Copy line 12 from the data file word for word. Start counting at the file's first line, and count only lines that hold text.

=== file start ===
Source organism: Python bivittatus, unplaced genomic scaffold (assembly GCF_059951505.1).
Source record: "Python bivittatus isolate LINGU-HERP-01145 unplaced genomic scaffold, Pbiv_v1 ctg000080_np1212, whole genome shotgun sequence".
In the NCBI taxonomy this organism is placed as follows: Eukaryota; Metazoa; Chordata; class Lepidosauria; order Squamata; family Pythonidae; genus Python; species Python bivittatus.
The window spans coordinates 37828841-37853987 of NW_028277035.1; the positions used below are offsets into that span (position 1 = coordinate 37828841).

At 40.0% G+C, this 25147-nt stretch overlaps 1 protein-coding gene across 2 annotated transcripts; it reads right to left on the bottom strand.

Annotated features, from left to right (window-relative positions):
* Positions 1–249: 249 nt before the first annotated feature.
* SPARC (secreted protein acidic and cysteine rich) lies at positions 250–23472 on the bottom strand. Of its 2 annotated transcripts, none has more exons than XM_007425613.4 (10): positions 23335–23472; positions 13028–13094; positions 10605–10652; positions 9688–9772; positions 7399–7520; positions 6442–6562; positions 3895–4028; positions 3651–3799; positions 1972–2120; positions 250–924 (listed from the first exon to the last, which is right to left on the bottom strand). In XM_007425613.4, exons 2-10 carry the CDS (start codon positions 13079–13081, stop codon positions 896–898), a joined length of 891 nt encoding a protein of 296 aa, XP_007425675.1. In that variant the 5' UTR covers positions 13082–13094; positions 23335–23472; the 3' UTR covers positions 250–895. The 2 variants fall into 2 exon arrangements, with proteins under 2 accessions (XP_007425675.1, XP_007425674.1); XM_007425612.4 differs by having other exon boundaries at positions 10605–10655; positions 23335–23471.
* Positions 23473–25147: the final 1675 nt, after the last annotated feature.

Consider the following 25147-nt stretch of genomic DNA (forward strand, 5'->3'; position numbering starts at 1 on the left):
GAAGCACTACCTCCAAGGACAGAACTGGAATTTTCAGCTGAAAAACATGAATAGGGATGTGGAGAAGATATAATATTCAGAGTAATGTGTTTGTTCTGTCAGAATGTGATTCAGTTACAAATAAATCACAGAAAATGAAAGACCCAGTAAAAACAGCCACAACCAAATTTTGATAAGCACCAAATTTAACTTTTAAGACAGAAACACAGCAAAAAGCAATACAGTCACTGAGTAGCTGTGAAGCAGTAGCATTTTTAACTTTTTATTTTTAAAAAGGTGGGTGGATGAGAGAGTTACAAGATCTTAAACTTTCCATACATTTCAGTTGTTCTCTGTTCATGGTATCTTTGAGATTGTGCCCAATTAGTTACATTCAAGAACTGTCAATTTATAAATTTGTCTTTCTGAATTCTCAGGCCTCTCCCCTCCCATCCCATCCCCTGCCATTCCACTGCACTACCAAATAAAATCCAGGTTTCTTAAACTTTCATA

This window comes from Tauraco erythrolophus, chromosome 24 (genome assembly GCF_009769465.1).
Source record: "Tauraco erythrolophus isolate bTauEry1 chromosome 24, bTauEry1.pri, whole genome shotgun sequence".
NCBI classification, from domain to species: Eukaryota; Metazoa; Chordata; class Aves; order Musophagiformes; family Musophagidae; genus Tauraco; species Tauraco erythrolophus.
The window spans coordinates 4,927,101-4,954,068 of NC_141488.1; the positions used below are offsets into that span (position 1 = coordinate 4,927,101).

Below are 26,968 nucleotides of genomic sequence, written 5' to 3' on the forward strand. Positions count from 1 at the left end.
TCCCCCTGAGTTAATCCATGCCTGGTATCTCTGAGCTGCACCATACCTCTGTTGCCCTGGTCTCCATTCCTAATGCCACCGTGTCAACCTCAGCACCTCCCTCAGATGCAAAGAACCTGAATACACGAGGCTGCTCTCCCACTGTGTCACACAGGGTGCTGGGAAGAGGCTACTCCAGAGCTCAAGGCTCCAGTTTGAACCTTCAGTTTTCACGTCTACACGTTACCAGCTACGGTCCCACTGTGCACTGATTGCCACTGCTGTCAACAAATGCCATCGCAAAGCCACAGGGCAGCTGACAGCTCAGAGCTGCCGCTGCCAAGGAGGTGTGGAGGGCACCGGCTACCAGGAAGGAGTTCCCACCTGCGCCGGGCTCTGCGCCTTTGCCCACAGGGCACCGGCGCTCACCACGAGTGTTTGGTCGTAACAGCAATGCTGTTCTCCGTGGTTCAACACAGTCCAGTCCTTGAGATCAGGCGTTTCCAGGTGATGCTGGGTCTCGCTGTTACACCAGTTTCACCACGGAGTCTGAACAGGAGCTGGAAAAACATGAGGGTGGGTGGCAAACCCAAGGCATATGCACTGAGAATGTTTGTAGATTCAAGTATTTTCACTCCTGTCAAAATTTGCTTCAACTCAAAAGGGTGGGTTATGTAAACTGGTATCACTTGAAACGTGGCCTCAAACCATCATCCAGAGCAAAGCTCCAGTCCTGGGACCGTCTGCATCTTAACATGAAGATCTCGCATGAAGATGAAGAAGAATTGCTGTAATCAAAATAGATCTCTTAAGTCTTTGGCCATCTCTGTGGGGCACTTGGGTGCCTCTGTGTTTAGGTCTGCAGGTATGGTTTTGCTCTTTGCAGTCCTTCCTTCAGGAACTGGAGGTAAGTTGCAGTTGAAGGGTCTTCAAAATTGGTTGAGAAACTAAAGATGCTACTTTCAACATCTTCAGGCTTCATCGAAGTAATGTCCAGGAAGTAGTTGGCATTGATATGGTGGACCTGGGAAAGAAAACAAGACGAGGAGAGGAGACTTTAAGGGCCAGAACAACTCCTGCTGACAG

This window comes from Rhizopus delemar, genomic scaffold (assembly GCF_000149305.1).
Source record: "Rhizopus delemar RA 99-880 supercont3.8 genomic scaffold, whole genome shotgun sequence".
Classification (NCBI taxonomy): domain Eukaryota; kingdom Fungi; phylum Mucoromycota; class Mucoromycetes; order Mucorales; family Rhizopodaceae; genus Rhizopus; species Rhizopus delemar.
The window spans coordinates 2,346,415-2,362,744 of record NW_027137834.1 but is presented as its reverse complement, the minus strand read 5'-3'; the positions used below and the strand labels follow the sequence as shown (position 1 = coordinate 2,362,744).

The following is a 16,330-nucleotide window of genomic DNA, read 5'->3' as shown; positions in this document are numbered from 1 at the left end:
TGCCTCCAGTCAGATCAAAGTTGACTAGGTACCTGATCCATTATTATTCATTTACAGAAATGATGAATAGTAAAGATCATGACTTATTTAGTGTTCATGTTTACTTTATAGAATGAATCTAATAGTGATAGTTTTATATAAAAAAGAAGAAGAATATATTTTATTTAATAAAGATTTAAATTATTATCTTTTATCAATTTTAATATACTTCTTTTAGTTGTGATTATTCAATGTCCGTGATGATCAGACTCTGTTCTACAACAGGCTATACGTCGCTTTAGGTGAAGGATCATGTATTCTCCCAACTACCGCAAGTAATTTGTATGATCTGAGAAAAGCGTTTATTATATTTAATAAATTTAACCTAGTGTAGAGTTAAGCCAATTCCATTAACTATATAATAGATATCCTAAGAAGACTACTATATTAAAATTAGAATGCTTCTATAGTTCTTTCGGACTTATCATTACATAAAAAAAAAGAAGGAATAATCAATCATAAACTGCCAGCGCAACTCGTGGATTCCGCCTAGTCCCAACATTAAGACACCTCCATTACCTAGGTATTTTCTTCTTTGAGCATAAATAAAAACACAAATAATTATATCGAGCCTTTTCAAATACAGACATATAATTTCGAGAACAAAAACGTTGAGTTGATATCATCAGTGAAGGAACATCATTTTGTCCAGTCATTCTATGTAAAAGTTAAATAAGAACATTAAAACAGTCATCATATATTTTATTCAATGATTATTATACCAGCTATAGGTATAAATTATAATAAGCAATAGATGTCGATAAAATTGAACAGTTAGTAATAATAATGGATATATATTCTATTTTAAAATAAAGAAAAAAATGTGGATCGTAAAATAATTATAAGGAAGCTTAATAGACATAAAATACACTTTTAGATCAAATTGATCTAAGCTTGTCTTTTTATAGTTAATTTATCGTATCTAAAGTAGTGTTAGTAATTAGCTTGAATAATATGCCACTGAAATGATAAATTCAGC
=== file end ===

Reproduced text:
This window comes from Tauraco erythrolophus, chromosome 24 (genome assembly GCF_009769465.1).